In a buy-out estimated at €250 million, the Danish giant will take on board the cultures, hydrocolloid and food safety product operations of Rhodia's ingredients business that generated around €211m in sales in 2003
"We'll gain the second position in cultures and a leading position in hydrocolloids," a spokesperson for Danisco told FoodNavigator.com.
The announcement today confirms months of speculation that married Rhodia with a host of suitors, including DSM and Danisco. Speculation intensified in December when the French firm confirmed that it planned to divest €700 million in non-core assets in 2004 to slice away its heavy debt, blazing at €2.3 billion in 2003.
As the number one supplier of probiotics to supplements the Rhodia acquisition shoots Danisco from the number four to number two slot for cultures that includes bioproducts and food protection. "By acquiring Rhodia's ingredients arm we achieve a critical mass on cultures in the marketplace," added the public Danish group.
In recent years the market has put pressure on Danisco to hit the acquisition trail in light of imminent reform to the European sugar regime that is slated to slash the bottom line of the company - a leading sugar producer - by as much as 40 per cent.
"The move fits in well with our goal to strengthen the business platform through acquisitions and organic growth," said the spokesperson.
But the current number one cultures player Danish group Chr Hansen - battling out the top two slots with Rhodia for many years - sees its position squeezed down by the acquisition.
"Chr Hansen is the number one in most culture areas and Rhodia was our biggest competitor. Now we will be head-to-head with Danisco," Jose A. Moreno, director of investor relations at Chr Hansen told FoodNavigator.com.
"We didn't think that we could add value to our shareholders by acquiring Rhodia," he added, stressing the fact that customers pefer a couple of suppliers, In other words, rolling number one and number two positions into one entity could not be advantageous.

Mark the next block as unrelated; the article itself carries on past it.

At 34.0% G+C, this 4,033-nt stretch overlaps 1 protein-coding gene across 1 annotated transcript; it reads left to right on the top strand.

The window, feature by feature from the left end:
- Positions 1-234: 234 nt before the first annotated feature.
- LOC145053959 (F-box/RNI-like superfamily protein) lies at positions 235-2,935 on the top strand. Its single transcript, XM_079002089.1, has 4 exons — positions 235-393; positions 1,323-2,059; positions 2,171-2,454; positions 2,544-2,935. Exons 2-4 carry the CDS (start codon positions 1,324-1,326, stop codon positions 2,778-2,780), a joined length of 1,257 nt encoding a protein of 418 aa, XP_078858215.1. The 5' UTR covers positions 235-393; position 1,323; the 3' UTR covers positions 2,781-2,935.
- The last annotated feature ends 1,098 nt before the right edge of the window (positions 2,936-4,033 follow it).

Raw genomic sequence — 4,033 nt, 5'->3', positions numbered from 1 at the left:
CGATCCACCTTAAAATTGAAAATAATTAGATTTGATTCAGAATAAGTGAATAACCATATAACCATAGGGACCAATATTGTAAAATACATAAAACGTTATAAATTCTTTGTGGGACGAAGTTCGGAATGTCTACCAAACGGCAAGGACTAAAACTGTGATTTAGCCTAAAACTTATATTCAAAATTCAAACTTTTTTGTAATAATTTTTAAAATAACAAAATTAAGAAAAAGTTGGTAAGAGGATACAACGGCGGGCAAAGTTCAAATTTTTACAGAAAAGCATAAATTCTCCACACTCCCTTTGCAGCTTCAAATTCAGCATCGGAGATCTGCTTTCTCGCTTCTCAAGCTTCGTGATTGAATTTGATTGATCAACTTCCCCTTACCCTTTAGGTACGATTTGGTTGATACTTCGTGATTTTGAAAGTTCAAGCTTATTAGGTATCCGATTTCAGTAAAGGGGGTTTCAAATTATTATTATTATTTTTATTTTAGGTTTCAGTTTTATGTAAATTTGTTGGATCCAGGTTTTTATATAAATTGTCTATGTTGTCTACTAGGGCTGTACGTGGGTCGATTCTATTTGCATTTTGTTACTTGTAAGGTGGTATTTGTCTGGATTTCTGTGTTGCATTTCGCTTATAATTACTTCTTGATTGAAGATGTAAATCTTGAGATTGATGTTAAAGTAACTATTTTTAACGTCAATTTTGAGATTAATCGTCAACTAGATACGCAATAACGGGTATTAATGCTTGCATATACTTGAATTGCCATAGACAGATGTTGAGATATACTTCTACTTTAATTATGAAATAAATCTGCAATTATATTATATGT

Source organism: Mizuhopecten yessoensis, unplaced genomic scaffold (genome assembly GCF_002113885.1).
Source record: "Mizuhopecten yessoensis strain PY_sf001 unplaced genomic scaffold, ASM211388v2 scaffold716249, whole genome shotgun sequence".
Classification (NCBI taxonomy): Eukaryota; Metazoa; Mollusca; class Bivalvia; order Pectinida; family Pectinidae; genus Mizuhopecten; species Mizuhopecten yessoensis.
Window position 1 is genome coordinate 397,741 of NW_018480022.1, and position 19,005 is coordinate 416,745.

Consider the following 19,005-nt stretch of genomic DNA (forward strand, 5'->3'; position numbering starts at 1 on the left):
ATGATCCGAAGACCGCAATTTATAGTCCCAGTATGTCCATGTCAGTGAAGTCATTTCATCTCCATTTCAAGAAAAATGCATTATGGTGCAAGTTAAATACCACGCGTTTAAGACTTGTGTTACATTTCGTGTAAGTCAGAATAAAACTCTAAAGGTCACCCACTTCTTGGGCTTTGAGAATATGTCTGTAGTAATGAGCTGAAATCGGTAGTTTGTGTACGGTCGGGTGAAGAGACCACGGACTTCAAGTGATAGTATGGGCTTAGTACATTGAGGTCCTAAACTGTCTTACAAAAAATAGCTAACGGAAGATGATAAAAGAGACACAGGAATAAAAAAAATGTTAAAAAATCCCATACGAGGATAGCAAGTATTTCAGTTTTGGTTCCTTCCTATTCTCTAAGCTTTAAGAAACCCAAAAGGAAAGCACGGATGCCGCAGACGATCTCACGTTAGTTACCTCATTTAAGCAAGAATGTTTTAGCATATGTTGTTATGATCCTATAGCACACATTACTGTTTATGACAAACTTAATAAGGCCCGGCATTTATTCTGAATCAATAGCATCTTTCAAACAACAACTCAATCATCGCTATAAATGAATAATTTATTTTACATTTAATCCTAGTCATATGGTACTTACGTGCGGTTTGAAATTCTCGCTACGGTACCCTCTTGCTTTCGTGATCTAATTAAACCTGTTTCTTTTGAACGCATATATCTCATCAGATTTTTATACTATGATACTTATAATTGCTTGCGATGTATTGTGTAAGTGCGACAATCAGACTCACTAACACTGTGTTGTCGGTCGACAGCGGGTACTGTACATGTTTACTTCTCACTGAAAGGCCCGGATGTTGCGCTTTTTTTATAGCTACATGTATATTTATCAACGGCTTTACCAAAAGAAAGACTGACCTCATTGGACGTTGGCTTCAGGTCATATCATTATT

Stabilisers is a further key area for Danisco, with the company late last year announcing a new joint venture for xanthan gum in the burgeoning emerging market of China. Building on the one-stop-supplier philosophy, Danisco linked up with one of the largest xanthan gum suppliers in China, the Henan Tianguan group.
The Danish ingredients group is looking to substantially strengthen its global share of the xanthan gum market - currently dominated by hyrocolloid leader CP Kelco. Rhodia's slice of the hydrocolloid market - xanthan gum, guar gum and locust bean gum - will re-enforce its ambitions.
Terms of the agreement were not agreed but Rhodia said today that the group expects the deal - that concerns over 800 jobs - to go ahead by the end of the second quarter 'after consultations have been held with employee representatives and legal authorisations [from competition authorities] received.'
At the end of last year, the struggling French firm - which posted a first-half loss of €150 million for 2003 - committed to sell €700 million worth of non-core assets by the end of 2004. With the additives alone, it would achieve 30 to 40 per cent of this target. Rhodia, also believed to be looking to shed its core silicones division and parts of its phosphates branch, announced a round of 572 job cuts at its French operations last month.
"The divestiture marks the first step in Rhodia's plans to re-focus its business portfolio and will contribute significantly to debt reduction," the company said today, confirming the full €700 million sell off for 2004.